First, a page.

RNLI Water Safety Partner Samantha Hughes said: ‘No one goes into the water in the expectation of needing to be rescued but we are asking anyone considering going for a festive dip to understand the dangers and not take unnecessary risks so they can have a good time, safely.

‘We recommend checking with your doctor before trying a cold water dip for the first time, especially if you have underlying health issues.

‘It is important to respect the water and there are a number of things you can do to help ensure you have an enjoyable and safe time such as not swimming alone, staying in your depth and knowing how to warm up properly afterwards which sounds obvious but is crucial to avoid any delayed effects of the cold and hypothermia.

 

‘The most important thing to remember is if you are in any doubt, stay out of the water and if you or anyone else does get into trouble in or on the water please call ‘999’ or ‘112’ immediately and ask for the Coastguard.’

 

What top safety tips should I follow if I intend going for a festive dip?
  • How can I be prepared? Check the weather forecast, tides and wave height
  • What should I take with me? Plenty of warm clothes for use pre and post dip. A nice hot drink in a flask such as soup, tea or maybe a hot chocolate will assist in warming you up afterwards.
  • What ‘calling for help device’ should I take : a mobile phone in a waterproof pouch.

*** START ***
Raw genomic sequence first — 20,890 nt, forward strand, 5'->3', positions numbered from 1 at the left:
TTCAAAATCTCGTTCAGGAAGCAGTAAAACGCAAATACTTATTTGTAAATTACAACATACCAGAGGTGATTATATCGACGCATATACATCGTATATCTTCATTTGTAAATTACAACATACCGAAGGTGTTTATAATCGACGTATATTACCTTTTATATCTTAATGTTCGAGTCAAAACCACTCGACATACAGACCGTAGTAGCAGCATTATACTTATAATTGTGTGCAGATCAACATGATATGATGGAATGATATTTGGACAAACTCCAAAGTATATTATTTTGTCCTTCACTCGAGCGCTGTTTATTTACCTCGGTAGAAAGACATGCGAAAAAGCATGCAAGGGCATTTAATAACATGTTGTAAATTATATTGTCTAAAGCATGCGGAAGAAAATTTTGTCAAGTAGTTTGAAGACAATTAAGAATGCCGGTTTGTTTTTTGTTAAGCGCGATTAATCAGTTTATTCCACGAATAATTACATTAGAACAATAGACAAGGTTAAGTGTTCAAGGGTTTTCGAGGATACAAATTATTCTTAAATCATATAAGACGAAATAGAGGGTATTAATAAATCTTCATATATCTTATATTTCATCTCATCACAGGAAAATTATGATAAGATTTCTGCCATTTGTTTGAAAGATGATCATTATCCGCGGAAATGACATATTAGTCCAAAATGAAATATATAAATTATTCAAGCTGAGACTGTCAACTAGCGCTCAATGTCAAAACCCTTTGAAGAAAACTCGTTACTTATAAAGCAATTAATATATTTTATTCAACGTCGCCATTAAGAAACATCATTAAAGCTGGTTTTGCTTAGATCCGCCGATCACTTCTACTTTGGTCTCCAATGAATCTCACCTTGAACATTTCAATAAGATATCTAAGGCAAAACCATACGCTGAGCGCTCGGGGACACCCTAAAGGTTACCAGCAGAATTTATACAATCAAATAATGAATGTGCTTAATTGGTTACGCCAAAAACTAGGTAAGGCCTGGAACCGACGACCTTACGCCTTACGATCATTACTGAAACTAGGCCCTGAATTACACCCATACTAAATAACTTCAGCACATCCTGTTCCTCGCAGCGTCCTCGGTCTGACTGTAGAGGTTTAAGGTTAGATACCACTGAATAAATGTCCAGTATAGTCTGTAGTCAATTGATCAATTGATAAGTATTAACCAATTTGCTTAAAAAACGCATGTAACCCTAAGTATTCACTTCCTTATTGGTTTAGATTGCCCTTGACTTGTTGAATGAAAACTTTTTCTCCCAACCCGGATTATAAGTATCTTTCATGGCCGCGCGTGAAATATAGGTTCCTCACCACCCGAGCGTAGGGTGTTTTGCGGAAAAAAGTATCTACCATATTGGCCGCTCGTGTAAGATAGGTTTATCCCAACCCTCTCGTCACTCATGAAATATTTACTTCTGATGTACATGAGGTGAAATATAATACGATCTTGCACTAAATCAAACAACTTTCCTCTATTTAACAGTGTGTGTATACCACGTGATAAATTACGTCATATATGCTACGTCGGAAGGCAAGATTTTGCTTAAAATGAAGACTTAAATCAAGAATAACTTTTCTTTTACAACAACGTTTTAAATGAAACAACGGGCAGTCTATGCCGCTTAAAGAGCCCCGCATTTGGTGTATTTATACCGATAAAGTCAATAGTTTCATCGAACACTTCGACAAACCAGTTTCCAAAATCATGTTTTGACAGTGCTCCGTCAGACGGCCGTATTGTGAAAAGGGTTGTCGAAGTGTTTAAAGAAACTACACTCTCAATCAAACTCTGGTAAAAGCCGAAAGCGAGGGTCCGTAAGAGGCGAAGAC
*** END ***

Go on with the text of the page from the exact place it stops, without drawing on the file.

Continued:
• Should I wear a wetsuit? Yes, this will help increase your buoyancy and reduce the chances of suffering from cold water shock
  • Should I go with a friend? If at all possible, if you can’t go to a familiar bathing spot and tell someone when you plan to be back
  • What happens if I jump straight into the water?  This could lead to cold water shock, walk in slowly. acclimatise slowly and wait until your breathing is under control before swimming
  • Should I wear a brightly coloured swim cap and consider using a tow float?  Yes, always wear one that is brightly coloured and a tow float is highly recommended.
  • How deep should I go? Know your limits and don’t stay in the water for more than 10 minutes
  • I have heard of ‘float to live’ what does it mean? – If you get into trouble lean back in the water, extending your arms and legs, and resisting the urge to thrash around to gain control of your breathing. This is what the RNLI call ‘Float to Live’.
  • What number and who do I call if I get into difficulty or see someone else in trouble?  Dial ‘999’ or ‘112’ immediately ask for the Coastguard giving as accurate location as possible
  • If I am in any doubt what should I do? There is always another day to go for a swim, if you have any doubts stay out of the water

Thank you for reading and stay safe!

 

Other useful links

Professor Mike Tipton – How to survive cold water shock

Sign-up to our newsletter

Ant Middleton – cold water shock

Demystifying rip currents

Margate Lifeboat

Ramsgate Lifeboat

Acknowledgements